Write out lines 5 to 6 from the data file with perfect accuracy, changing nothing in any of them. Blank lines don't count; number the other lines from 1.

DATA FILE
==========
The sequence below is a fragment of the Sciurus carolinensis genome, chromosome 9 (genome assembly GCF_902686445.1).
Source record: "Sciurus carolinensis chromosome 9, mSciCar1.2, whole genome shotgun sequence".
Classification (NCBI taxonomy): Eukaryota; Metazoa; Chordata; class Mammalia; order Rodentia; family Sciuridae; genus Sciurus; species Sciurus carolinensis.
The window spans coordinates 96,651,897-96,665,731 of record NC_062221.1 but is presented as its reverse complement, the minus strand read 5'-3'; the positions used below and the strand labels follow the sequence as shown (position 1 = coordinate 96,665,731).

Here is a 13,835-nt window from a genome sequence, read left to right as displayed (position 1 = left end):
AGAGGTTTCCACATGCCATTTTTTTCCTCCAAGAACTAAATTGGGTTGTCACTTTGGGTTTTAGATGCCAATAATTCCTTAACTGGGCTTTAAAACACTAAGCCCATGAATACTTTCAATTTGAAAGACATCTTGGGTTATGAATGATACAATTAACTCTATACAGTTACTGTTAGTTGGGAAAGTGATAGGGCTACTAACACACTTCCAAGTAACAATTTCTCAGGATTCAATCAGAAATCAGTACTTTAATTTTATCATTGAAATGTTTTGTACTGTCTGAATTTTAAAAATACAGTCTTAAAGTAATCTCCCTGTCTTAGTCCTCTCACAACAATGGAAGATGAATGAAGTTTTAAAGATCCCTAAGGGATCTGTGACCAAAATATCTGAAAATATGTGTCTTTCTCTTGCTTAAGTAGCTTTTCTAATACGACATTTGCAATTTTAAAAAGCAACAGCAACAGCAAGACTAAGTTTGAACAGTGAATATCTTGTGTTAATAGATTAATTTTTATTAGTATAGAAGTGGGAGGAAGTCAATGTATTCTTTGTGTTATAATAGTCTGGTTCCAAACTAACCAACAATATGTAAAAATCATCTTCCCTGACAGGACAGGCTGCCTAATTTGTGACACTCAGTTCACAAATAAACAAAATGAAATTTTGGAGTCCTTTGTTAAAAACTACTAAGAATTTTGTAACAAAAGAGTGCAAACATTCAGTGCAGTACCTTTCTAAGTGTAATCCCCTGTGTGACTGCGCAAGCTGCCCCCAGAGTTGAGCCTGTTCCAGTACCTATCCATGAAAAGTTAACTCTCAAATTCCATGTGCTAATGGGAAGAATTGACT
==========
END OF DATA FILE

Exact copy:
Here is a 13,835-nt window from a genome sequence, read left to right as displayed (position 1 = left end):
AGAGGTTTCCACATGCCATTTTTTTCCTCCAAGAACTAAATTGGGTTGTCACTTTGGGTTTTAGATGCCAATAATTCCTTAACTGGGCTTTAAAACACTAAGCCCATGAATACTTTCAATTTGAAAGACATCTTGGGTTATGAATGATACAATTAACTCTATACAGTTACTGTTAGTTGGGAAAGTGATAGGGCTACTAACACACTTCCAAGTAACAATTTCTCAGGATTCAATCAGAAATCAGTACTTTAATTTTATCATTGAAATGTTTTGTACTGTCTGAATTTTAAAAATACAGTCTTAAAGTAATCTCCCTGTCTTAGTCCTCTCACAACAATGGAAGATGAATGAAGTTTTAAAGATCCCTAAGGGATCTGTGACCAAAATATCTGAAAATATGTGTCTTTCTCTTGCTTAAGTAGCTTTTCTAATACGACATTTGCAATTTTAAAAAGCAACAGCAACAGCAAGACTAAGTTTGAACAGTGAATATCTTGTGTTAATAGATTAATTTTTATTAGTATAGAAGTGGGAGGAAGTCAATGTATTCTTTGTGTTATAATAGTCTGGTTCCAAACTAACCAACAATATGTAAAAATCATCTTCCCTGACAGGACAGGCTGCCTAATTTGTGACACTCAGTTCACAAATAAACAAAATGAAATTTTGGAGTCCTTTGTTAAAAACTACTAAGAATTTTGTAACAAAAGAGTGCAAACATTCAGTGCAGTACCTTTCTAAGTGTAATCCCCTGTGTGACTGCGCAAGCTGCCCCCAGAGTTGAGCCTGTTCCAGTACCTATCCATGAAAAGTTAACTCTCAAATTCCATGTGCTAATGGGAAGAATTGACT